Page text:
Patrons of the ballet are transfixed by the movement of beautiful bodies, but it’s those costumes in motion that complete the performances.
Ballet Memphis peers closely at the clothing Saturday as it opens its 27th season with “En Pointe/En Vogue,” a performance that shows the importance and impact of costuming.
“I’ve figured a timeline for ballet from the 1830s to 2013,” says Kendall G. Britt Jr., a company member who is curating the show along with wardrobe manager and costume designer Bruce Bui.
The performance begins in the days when tutus and tunics ruled, up through contemporary dance fashion, particularly what’s been seen in commissioned Ballet Memphis performances.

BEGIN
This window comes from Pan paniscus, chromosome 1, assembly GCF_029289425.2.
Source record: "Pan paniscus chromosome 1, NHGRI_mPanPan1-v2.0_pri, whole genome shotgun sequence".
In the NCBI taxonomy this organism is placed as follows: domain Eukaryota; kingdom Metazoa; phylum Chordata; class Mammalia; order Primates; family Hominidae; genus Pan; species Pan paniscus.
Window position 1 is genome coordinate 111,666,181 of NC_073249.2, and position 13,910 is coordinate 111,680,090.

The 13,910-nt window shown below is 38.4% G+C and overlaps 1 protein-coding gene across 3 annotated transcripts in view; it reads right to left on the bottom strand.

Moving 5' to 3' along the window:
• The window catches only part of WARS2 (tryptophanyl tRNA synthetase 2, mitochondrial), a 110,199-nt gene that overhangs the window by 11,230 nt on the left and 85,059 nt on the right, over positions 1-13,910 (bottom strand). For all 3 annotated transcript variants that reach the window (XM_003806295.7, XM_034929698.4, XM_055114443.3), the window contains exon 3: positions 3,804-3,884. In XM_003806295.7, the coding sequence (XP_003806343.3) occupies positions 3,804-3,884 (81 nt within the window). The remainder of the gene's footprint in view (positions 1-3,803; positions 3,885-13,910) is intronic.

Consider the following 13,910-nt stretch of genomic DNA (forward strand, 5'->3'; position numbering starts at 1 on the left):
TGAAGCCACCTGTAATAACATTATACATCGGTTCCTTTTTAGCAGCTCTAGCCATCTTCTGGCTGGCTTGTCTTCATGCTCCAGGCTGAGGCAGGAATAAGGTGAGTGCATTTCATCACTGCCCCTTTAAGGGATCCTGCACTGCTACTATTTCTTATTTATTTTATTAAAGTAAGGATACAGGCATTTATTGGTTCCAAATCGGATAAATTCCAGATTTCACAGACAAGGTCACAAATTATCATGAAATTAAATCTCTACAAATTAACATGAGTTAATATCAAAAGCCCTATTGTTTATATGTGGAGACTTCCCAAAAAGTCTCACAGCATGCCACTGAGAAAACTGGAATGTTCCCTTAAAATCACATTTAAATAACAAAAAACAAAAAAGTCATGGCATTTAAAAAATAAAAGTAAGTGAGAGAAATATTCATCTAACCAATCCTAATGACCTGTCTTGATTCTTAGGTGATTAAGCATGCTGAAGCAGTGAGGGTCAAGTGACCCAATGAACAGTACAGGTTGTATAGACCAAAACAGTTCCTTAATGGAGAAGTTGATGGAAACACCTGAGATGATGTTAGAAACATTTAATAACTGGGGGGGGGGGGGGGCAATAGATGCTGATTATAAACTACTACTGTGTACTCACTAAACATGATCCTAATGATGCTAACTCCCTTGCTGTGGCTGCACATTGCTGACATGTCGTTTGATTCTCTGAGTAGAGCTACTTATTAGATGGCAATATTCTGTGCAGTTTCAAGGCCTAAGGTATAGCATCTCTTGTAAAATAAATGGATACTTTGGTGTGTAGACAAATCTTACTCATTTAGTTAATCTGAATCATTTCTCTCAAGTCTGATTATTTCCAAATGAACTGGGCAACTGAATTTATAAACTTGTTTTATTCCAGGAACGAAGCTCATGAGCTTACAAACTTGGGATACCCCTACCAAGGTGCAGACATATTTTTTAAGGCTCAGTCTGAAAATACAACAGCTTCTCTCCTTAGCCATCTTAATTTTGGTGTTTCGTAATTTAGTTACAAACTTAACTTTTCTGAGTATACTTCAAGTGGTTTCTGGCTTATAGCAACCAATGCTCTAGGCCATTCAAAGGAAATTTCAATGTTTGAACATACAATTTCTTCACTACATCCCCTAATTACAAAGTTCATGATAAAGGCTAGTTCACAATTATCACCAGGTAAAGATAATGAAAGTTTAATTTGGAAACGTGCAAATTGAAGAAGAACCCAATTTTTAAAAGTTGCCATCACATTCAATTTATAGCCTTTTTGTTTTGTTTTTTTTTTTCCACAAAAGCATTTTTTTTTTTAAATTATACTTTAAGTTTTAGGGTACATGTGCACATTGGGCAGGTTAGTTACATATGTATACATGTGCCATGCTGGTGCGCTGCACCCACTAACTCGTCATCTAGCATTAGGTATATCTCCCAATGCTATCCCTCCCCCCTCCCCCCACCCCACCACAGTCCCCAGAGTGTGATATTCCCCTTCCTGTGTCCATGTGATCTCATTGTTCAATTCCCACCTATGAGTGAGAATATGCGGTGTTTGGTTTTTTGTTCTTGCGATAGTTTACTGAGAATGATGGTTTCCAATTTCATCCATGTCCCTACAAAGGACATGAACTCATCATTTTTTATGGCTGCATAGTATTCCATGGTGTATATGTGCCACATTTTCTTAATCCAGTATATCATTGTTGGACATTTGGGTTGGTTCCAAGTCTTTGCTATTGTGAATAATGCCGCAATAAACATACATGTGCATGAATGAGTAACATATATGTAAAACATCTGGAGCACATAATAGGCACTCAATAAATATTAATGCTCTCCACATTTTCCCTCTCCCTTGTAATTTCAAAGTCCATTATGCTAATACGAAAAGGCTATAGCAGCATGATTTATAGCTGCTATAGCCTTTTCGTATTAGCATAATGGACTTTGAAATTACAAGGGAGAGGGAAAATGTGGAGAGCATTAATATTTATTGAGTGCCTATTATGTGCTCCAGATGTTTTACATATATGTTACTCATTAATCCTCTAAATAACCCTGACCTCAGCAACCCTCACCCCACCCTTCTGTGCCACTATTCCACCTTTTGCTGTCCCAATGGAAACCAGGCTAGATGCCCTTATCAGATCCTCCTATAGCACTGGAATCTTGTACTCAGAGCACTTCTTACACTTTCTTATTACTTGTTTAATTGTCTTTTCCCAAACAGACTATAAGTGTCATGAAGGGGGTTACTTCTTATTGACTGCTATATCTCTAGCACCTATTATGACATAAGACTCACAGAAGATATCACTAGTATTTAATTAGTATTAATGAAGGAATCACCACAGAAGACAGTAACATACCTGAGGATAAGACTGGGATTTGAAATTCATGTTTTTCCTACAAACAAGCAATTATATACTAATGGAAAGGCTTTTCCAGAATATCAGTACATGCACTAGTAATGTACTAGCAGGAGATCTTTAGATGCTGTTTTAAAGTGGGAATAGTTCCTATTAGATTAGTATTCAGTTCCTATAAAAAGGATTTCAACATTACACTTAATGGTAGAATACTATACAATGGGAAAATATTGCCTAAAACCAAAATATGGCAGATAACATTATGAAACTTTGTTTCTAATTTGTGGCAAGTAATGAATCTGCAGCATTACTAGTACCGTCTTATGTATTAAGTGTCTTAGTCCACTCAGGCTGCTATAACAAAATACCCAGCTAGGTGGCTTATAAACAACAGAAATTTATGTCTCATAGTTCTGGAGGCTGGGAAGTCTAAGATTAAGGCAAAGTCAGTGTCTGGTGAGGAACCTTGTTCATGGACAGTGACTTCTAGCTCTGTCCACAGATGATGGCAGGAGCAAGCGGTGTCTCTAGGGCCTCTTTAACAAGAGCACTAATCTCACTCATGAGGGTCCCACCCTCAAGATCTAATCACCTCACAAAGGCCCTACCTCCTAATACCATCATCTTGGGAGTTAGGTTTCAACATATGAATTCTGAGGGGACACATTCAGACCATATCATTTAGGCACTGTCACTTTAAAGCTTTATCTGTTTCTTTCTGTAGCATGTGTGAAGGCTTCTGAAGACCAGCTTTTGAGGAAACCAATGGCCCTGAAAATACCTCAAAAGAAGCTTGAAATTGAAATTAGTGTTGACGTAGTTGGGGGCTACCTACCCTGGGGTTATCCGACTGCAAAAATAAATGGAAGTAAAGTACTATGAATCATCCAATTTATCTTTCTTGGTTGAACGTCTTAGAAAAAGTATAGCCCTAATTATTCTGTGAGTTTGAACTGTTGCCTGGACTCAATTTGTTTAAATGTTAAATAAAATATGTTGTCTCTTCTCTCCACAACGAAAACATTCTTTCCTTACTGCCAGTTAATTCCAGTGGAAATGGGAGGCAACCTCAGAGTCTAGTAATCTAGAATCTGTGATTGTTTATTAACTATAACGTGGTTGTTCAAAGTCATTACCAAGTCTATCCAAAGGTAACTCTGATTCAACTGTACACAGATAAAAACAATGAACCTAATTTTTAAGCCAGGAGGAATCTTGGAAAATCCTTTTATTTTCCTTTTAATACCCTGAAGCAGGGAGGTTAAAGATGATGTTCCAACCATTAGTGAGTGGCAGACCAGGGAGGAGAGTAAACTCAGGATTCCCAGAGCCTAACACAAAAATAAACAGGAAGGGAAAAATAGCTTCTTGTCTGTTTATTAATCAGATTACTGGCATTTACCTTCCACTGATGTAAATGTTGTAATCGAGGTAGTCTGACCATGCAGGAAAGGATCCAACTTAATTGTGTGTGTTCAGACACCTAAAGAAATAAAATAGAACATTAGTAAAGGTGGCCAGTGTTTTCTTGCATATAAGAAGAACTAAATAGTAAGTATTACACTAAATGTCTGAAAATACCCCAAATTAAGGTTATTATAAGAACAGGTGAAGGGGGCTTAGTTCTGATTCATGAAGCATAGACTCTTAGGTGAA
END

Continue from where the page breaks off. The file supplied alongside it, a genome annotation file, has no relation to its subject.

It’s a look at 27 ballets in a runway format, but it’s not any sort of traditional fashion show.
“We don’t stand still or walk in a straight line,” Britt says. “Everything is dance. The way I think of a costume fashion show is that the costumes are meant to be shown being moved in, not walked in.”
The ballet pieces chosen are significant, Britt says, because they have shaped what the art is today.
“The last portion is seven ballets, all commissioned for Ballet Memphis (by founder and artistic director Dorothy Gunther Pugh). So you’ll see where ballet has come from.”
Britt has also chosen a score that links everything, rather than using the music associated with particular pieces.
“I think it will speak for itself,” he says. “Kind of quirky and Kendall.”
“En Pointe/En Vogue”
7 p.m. Saturday, Ballet Memphis studios, 7950 Trinity. Tickets $35 in advance, $40 at the door. Seating is general admission and limited. Ticket includes hors d’oeuvres and dessert buffet; cash bar. Information: 901-737-7322 and balletmemphis.org.